Meeting the team: James Richards

James is a co-investigator on the DISC project

  1. What interested you in doing research relating to disability / the DISC project?

    My interest in such research goes back to the days when my son was having difficulties at school and it turned out he was heading for a diagnosis of Asperger syndrome. As a concerned parent I was making my way through the typically basic and advisory literature when I came across a range of books on Asperger syndrome and employment. I was struck how almost none of the literature was informed by the kind of theories and knowledge in my area at the time of HRM/industrial relations/sociology of work. I set about a paper on Asperger syndrome and employment (published in 2012) and since then disability has played a key part in all my research and I can’t see it ever not being part of my research.
  2. What are your main concerns for disability research / the DISC project?

    The main concern I always see with a lot of literature, is that even when findings have clear and important practical implications, changes to practice are rare. Why this happens is not always the same and even then it’s a complex range of factors that gets in the way of turning sound knowledge into practice. For disability research and knowledge exchange more generally the main (but not only challenge) is the culture of organisations. Many business/employers simply don’t like third parties “interfering” in their day to day operations, even when they are evidently doing a lot of things wrong and paying the prices of such practice. I would hope DISC gets buy-in from the most senior members of universities and that buy-in is overseen by the same people – and people are truly accountable for when things don’t happen, yet are highly commended when they do.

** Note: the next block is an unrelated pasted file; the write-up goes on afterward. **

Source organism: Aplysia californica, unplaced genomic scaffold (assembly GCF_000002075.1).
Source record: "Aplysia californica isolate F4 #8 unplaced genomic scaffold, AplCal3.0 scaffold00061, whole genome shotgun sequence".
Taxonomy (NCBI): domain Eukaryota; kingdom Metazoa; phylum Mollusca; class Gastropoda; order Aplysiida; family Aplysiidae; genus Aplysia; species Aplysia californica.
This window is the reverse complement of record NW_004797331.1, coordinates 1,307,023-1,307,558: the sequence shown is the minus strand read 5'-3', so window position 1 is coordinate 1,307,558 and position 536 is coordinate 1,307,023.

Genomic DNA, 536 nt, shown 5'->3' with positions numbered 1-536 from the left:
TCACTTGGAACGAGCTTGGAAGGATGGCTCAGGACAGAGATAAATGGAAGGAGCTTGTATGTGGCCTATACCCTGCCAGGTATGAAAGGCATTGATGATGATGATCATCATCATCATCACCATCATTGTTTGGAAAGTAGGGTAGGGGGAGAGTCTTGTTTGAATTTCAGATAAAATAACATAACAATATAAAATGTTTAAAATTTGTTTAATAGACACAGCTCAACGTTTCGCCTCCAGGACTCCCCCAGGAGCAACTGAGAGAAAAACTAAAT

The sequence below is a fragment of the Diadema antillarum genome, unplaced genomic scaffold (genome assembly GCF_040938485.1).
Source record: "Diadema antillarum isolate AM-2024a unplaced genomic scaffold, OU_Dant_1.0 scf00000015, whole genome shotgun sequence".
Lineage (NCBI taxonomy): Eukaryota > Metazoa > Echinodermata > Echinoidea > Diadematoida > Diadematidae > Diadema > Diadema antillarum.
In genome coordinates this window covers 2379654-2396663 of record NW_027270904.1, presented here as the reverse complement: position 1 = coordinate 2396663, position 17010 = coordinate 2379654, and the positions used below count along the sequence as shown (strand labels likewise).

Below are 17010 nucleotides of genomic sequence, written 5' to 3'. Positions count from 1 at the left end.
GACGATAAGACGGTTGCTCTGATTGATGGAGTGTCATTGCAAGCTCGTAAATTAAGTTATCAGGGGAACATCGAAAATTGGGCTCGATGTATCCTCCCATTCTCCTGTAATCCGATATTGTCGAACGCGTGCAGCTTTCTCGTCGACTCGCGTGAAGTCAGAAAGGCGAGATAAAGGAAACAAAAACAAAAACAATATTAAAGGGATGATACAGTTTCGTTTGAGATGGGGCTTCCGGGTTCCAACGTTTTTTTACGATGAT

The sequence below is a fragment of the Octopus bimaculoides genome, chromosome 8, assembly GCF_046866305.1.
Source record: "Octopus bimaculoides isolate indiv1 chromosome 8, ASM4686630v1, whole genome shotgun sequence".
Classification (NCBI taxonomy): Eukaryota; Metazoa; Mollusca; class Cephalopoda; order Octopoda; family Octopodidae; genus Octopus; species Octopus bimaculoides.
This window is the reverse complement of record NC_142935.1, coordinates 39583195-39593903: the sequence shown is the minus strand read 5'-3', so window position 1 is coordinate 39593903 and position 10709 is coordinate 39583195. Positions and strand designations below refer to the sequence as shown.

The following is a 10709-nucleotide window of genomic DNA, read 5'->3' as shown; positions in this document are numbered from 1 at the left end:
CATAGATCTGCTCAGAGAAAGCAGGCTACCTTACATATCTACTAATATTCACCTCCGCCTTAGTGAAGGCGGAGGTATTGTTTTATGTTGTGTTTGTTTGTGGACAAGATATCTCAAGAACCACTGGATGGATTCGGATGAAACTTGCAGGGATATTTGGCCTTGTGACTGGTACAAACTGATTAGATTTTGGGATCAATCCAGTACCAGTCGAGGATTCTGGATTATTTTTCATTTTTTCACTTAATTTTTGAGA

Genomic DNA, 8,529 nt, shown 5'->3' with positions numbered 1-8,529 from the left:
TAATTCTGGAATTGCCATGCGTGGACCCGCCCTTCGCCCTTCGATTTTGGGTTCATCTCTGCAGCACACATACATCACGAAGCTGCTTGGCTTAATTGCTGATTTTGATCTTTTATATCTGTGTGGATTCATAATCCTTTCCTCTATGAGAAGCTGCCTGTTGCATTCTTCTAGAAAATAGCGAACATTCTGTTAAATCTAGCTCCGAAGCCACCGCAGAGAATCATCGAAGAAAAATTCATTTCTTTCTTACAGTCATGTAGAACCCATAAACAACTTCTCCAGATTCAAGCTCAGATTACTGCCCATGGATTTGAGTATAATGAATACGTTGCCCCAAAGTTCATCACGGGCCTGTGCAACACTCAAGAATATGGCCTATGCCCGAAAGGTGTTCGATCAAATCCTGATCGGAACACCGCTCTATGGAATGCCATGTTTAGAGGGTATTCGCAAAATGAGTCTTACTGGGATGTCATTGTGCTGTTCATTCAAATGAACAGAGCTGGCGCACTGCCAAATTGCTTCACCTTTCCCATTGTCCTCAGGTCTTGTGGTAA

3. What are your hopes for disability research / the DISC project?

    This is easier to answer in a few words. One word – legacy. I hope the project makes an impact, but my main hope is that the good work doesn’t burnout as organisations look to fix something else when problems with disability persist.
  4. How do you think the current pandemic will affect disability research / the DISC project?

    I believe the project is at a stage where we can adapt to the work-related challenges of the pandemic and may end up with something more than initially planned for. In other words, DISC is built on solid foundations. Of course the pandemic will present challenges, but DISC is being run by a good and creative bunch of people who will make the most of the situation and do their best to mitigate against the worst.
  5. If you could give one message to people about disability right now, what would it be?

    Don’t be silent. Speak out. Explore the many ways your voice can be heard. If you can’t find something, start something yourself. If you are in a job, join a trade union. If you are in a trade union, ask what your union is doing to support disabled staff. If your trade union is not doing enough, this may be your time to become a rep.

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